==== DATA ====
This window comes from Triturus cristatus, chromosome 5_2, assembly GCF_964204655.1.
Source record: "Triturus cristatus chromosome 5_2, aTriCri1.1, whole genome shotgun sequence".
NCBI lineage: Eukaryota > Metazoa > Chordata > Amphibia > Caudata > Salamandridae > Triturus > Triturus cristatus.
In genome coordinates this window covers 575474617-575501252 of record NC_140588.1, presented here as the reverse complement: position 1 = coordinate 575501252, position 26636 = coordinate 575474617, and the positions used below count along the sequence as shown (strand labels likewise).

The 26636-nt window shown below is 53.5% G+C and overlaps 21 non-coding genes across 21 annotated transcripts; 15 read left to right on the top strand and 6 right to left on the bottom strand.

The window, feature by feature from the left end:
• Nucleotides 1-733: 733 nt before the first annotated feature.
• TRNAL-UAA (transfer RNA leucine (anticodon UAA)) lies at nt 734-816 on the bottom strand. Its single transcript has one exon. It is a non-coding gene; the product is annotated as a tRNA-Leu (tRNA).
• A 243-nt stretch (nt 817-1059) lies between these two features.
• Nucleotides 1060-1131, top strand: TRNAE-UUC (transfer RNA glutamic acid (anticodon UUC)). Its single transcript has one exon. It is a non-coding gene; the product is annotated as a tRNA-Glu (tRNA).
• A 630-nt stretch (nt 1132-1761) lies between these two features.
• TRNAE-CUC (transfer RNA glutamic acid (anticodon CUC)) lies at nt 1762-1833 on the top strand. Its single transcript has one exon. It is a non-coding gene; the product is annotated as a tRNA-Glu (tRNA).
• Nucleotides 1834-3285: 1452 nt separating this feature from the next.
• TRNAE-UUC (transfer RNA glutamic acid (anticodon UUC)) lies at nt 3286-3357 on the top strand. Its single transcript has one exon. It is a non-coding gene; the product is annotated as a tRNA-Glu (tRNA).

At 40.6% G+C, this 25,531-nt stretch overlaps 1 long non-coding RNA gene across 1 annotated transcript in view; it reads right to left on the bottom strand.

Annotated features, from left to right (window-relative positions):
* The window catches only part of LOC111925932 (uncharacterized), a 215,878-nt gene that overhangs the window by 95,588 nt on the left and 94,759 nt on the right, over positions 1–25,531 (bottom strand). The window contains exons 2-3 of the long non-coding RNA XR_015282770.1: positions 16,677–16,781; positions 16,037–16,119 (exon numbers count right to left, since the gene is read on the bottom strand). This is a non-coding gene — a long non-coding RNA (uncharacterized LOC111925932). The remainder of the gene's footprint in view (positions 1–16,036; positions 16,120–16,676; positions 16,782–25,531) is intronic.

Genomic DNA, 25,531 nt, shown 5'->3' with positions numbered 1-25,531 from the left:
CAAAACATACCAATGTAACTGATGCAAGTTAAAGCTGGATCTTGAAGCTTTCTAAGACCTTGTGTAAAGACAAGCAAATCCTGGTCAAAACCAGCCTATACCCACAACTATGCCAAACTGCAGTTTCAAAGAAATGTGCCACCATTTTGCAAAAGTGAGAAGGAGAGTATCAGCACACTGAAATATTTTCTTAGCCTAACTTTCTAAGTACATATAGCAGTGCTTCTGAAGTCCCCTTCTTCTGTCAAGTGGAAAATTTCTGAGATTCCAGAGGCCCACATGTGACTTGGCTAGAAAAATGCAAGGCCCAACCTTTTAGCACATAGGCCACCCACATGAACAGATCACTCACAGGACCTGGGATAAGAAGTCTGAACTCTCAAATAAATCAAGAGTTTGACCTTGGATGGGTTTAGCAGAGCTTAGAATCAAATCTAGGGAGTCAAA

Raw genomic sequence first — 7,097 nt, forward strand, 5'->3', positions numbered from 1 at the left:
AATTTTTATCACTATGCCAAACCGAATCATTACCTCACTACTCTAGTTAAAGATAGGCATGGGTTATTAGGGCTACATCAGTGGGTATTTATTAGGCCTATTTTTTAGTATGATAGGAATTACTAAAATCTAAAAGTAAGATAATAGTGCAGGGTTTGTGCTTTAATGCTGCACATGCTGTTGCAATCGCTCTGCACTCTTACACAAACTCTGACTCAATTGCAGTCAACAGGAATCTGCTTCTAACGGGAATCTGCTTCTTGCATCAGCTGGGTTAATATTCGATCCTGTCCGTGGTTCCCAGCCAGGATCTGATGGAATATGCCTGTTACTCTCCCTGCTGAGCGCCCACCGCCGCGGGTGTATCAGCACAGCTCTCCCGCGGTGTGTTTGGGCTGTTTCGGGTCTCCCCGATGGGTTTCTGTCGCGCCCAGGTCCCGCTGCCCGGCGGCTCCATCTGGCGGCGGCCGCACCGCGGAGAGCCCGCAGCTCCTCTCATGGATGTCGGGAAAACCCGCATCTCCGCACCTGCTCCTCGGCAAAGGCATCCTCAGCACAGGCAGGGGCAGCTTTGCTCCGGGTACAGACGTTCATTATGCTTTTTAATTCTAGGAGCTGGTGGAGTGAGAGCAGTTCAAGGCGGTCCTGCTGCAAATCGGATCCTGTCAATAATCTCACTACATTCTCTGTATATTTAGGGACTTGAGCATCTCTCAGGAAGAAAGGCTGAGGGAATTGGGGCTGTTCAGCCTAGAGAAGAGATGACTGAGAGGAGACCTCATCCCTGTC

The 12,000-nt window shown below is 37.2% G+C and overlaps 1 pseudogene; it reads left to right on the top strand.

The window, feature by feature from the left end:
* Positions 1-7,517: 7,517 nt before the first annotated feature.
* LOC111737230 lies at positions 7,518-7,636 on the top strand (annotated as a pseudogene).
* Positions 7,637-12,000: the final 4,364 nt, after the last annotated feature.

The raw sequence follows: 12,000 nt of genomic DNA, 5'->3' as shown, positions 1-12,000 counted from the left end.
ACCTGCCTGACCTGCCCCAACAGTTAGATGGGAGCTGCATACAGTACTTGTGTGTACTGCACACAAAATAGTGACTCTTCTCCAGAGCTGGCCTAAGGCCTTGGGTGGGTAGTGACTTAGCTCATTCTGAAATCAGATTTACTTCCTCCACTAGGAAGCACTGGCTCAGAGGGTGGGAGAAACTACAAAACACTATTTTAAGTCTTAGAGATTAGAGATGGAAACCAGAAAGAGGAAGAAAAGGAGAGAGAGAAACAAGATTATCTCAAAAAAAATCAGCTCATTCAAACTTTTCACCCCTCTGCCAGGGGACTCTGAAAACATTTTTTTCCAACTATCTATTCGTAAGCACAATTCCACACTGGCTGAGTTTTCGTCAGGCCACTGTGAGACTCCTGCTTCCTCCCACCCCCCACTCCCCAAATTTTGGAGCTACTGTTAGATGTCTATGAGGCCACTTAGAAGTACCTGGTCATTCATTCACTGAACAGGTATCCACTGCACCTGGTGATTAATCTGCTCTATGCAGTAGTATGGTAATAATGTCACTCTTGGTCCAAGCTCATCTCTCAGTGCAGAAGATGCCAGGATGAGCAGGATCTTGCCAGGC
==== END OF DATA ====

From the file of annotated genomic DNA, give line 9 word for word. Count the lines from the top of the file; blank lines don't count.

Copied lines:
• A 243-nt stretch (nt 817-1059) lies between these two features.